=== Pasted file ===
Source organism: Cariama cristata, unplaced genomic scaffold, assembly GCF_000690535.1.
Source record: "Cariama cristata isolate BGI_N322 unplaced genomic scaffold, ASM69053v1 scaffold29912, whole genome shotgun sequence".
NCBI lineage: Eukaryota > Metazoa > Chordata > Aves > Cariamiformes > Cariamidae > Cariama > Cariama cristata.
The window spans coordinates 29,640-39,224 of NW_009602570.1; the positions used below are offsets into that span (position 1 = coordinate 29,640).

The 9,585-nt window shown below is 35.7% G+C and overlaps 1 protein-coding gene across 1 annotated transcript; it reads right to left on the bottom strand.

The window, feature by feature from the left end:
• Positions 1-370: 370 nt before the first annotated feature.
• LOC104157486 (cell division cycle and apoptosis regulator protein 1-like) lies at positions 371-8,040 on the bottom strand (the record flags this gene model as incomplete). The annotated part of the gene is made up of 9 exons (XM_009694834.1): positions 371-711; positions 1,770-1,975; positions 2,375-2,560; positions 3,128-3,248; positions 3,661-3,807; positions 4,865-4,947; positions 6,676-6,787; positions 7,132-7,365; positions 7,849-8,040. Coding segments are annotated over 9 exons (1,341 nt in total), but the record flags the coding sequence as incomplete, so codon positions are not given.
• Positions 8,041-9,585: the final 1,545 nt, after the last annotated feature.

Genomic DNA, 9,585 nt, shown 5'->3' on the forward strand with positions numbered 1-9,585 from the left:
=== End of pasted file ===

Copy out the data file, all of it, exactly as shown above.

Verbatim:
Source organism: Cariama cristata, unplaced genomic scaffold, assembly GCF_000690535.1.
Source record: "Cariama cristata isolate BGI_N322 unplaced genomic scaffold, ASM69053v1 scaffold29912, whole genome shotgun sequence".
NCBI lineage: Eukaryota > Metazoa > Chordata > Aves > Cariamiformes > Cariamidae > Cariama > Cariama cristata.
The window spans coordinates 29,640-39,224 of NW_009602570.1; the positions used below are offsets into that span (position 1 = coordinate 29,640).

The 9,585-nt window shown below is 35.7% G+C and overlaps 1 protein-coding gene across 1 annotated transcript; it reads right to left on the bottom strand.

The window, feature by feature from the left end:
• Positions 1-370: 370 nt before the first annotated feature.
• LOC104157486 (cell division cycle and apoptosis regulator protein 1-like) lies at positions 371-8,040 on the bottom strand (the record flags this gene model as incomplete). The annotated part of the gene is made up of 9 exons (XM_009694834.1): positions 371-711; positions 1,770-1,975; positions 2,375-2,560; positions 3,128-3,248; positions 3,661-3,807; positions 4,865-4,947; positions 6,676-6,787; positions 7,132-7,365; positions 7,849-8,040. Coding segments are annotated over 9 exons (1,341 nt in total), but the record flags the coding sequence as incomplete, so codon positions are not given.
• Positions 8,041-9,585: the final 1,545 nt, after the last annotated feature.

Genomic DNA, 9,585 nt, shown 5'->3' on the forward strand with positions numbered 1-9,585 from the left: